Education and the important role of vocational education and training (VET) are national priorities in Georgia, meaning the Torino Process has been taken ‘very seriously’ since its launch in 2010.
‘It’s an instrument for seeing where we are and comparing ourselves to partner countries,’ says Torino Process Coordinator Marika Zakareishvili.
Working collaboratively with a wide range of stakeholders has seen good progress made towards evaluating the effectiveness of VET.
One recent study, for example, highlights the importance of new modular VET courses that include core skills of entrepreneurship, communication, numeracy and literacy. A separate research project on VET by the National Council of Social Partnership has also taken place.
‘The Torino Process had brought ‘quality, encouragement and priorities’ to the analysis of Georgia’s VET system, says Marika who is part of the VET development team in the ministry of education.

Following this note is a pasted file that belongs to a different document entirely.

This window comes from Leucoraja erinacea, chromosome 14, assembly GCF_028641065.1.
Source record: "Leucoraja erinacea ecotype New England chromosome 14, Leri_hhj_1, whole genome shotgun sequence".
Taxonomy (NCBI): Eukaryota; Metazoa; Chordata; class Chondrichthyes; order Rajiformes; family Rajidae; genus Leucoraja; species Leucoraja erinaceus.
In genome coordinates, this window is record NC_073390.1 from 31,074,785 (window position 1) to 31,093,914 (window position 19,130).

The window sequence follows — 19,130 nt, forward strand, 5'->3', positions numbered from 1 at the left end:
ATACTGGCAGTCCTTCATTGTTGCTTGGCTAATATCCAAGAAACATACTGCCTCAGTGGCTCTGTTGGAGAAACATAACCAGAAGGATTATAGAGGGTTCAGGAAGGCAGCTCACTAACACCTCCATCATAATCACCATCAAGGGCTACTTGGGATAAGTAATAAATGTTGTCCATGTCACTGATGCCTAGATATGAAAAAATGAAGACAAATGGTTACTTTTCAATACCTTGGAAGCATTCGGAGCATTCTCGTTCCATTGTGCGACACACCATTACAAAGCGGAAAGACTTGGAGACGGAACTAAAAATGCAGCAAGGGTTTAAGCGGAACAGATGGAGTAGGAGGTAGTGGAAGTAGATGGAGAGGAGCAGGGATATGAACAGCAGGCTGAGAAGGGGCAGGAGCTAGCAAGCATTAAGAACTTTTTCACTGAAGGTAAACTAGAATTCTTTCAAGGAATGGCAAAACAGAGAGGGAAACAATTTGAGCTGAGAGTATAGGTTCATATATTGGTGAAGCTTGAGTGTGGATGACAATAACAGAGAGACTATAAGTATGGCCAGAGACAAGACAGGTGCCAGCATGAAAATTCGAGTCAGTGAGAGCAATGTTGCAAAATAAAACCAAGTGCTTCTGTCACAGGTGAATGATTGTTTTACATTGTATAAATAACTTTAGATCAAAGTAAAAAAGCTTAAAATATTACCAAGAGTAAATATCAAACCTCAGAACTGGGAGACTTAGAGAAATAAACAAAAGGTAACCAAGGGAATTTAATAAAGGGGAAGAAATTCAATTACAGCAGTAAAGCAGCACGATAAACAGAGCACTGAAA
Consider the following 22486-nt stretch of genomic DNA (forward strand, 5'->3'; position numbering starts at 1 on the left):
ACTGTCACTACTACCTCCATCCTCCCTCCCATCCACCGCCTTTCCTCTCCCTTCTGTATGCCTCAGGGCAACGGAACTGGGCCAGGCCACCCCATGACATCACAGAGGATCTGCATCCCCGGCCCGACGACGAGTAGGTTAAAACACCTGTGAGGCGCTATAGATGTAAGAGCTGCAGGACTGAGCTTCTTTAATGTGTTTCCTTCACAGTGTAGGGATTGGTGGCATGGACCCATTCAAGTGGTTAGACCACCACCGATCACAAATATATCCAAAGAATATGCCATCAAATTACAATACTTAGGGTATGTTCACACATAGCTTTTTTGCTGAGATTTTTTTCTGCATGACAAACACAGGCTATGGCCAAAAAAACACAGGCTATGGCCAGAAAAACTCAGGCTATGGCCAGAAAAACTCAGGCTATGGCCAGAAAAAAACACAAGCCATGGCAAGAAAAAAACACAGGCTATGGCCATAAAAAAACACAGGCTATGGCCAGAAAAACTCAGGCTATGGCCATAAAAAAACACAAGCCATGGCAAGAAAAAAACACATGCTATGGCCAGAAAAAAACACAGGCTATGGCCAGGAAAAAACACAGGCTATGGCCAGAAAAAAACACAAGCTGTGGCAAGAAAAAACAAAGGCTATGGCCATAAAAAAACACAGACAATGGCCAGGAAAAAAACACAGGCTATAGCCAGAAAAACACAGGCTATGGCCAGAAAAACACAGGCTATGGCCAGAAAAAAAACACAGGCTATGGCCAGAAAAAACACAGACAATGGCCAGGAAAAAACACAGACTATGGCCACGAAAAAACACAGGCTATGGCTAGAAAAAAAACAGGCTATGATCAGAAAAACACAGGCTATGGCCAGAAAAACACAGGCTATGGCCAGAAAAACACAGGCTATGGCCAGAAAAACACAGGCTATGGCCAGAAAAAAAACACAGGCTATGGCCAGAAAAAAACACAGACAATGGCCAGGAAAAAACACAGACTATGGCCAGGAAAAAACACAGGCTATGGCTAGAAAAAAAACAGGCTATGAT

‘When you are analysing data you can see what you are missing – it points to where quality is and where it is needed.’
‘We’ve seen progress in National Qualification Framework and the modular programmes. That encourages us to go further and enables us to set priorities for the future.’
‘The Torino Process helps us be more effective in the implementation of the VET system in practice, to bring quality to the foreground.’
An example of good practice in Georgia, that can be shared with other countries, is the in-depth follow-up analysis done on challenges identified during the Torino Process,’ she adds.
‘Our study on needed skills – core skills – brought up a lot more information that we looked into more deeply. This is something that could usefully be shared.’
ETF partner countries will be sharing many best practices at the Torino Process international conference ‘Changing Skills for a Changing World’ on June 7-8, in Turin.